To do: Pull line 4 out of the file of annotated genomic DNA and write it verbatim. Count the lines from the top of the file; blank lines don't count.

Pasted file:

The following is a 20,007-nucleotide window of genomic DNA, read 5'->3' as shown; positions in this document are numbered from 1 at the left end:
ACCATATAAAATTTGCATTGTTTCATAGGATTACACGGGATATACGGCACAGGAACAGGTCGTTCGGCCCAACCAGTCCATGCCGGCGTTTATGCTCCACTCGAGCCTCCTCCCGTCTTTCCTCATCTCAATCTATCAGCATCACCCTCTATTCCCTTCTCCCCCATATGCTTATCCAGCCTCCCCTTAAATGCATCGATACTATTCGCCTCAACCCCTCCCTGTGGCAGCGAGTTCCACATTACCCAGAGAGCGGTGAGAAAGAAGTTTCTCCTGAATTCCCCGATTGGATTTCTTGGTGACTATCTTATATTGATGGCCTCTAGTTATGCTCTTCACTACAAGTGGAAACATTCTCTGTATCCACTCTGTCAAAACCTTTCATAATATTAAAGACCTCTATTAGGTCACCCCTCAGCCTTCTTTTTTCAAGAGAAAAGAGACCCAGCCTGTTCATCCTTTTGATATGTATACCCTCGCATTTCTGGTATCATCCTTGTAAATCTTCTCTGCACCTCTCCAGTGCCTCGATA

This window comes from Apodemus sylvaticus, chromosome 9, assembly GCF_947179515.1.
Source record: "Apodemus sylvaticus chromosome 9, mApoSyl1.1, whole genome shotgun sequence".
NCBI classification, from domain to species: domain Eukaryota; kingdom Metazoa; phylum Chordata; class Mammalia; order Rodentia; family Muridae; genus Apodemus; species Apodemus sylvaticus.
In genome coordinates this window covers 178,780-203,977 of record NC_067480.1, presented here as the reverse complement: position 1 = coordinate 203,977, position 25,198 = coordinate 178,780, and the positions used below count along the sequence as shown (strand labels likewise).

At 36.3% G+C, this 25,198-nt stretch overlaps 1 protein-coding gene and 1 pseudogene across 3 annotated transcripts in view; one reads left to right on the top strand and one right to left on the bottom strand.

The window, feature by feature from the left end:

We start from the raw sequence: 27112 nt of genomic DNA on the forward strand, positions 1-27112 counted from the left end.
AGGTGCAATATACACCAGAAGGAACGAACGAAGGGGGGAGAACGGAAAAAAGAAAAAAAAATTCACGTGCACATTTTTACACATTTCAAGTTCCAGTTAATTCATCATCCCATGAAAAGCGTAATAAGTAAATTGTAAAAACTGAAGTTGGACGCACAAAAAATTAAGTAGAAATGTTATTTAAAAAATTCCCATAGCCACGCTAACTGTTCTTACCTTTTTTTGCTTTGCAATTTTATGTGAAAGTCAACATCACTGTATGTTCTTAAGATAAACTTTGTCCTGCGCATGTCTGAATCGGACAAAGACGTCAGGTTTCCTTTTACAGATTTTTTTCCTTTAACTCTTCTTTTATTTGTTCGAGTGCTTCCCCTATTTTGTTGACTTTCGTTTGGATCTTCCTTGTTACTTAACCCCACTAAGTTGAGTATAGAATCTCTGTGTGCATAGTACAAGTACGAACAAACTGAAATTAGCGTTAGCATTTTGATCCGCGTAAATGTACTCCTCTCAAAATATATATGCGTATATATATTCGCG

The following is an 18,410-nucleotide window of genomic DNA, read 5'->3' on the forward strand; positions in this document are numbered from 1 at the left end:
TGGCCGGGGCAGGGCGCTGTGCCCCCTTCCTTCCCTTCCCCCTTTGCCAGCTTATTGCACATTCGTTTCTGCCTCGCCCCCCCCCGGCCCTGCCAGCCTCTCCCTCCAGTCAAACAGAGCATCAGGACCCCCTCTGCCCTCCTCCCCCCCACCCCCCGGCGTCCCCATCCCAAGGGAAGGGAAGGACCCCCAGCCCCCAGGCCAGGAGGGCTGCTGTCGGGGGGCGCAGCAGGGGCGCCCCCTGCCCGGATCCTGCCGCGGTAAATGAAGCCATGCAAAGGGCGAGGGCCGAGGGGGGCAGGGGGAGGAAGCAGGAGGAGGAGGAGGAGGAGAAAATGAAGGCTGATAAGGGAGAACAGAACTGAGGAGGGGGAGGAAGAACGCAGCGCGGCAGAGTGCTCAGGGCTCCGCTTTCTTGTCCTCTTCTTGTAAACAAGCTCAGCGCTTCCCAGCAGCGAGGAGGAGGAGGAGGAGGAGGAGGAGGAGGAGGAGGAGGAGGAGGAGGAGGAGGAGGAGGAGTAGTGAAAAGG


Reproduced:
Source record: "Apodemus sylvaticus chromosome 9, mApoSyl1.1, whole genome shotgun sequence".